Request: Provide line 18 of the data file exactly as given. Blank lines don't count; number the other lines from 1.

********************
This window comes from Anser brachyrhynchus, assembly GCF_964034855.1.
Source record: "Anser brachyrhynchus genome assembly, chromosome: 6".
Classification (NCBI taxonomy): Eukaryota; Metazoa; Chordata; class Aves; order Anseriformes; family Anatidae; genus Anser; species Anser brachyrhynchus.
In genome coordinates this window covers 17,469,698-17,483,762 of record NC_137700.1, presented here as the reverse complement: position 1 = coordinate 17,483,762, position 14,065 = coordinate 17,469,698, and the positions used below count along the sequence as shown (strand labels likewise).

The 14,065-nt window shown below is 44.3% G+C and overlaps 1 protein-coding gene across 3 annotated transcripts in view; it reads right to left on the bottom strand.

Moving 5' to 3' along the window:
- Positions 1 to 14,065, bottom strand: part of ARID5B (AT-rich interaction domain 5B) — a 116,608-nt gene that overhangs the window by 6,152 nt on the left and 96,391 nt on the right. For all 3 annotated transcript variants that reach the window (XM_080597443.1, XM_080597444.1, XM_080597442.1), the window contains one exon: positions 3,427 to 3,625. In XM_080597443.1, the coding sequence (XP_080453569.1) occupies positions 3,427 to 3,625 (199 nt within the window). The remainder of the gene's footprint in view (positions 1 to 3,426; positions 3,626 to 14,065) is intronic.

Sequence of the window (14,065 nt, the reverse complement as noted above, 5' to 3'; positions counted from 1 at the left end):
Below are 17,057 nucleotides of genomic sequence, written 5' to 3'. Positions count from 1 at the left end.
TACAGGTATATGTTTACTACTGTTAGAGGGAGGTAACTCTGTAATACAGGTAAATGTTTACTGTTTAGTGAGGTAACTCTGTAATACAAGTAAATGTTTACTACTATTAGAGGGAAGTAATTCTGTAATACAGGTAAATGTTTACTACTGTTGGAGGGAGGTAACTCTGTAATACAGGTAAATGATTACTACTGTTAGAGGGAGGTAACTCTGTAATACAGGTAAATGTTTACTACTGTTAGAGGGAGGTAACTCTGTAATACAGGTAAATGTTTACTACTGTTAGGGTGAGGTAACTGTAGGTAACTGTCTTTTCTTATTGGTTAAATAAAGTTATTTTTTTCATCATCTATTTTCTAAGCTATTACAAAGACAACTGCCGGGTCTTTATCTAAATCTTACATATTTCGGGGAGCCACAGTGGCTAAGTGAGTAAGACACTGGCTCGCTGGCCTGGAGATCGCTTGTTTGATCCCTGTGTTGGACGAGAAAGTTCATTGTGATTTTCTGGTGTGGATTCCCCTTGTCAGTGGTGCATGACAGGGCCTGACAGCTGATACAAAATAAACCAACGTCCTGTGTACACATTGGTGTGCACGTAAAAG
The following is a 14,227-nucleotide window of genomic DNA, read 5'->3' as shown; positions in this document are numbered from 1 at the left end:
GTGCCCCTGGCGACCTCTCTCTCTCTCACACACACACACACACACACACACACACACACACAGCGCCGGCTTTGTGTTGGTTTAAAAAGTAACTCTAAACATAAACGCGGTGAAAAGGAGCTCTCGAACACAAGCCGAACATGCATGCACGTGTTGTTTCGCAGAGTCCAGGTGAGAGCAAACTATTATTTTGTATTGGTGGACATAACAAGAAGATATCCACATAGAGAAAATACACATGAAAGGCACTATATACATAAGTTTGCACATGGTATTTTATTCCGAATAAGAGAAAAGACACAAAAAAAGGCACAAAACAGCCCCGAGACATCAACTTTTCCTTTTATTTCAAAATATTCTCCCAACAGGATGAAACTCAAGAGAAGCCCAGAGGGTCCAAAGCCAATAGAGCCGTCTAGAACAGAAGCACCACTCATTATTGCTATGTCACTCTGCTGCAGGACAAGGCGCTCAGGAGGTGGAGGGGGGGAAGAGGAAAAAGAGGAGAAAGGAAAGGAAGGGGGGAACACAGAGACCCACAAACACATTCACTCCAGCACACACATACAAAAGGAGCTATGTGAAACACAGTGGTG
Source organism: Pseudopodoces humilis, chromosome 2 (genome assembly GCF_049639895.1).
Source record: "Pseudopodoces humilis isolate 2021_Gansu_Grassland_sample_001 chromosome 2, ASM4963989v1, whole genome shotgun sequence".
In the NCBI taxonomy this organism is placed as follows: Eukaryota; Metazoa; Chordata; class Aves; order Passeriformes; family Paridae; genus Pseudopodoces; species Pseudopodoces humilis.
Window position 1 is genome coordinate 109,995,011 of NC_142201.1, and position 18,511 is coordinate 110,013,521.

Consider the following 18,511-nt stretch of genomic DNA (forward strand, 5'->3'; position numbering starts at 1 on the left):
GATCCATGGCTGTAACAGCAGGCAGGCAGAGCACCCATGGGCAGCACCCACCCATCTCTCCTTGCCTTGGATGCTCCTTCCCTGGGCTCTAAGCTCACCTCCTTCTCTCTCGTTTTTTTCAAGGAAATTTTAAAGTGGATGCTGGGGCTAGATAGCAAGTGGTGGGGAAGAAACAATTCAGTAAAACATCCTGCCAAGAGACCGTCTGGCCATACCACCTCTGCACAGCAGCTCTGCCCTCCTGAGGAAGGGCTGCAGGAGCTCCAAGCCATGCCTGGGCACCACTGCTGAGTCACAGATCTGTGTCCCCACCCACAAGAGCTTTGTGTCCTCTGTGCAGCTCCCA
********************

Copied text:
GATCCATGGCTGTAACAGCAGGCAGGCAGAGCACCCATGGGCAGCACCCACCCATCTCTCCTTGCCTTGGATGCTCCTTCCCTGGGCTCTAAGCTCACCTCCTTCTCTCTCGTTTTTTTCAAGGAAATTTTAAAGTGGATGCTGGGGCTAGATAGCAAGTGGTGGGGAAGAAACAATTCAGTAAAACATCCTGCCAAGAGACCGTCTGGCCATACCACCTCTGCACAGCAGCTCTGCCCTCCTGAGGAAGGGCTGCAGGAGCTCCAAGCCATGCCTGGGCACCACTGCTGAGTCACAGATCTGTGTCCCCACCCACAAGAGCTTTGTGTCCTCTGTGCAGCTCCCA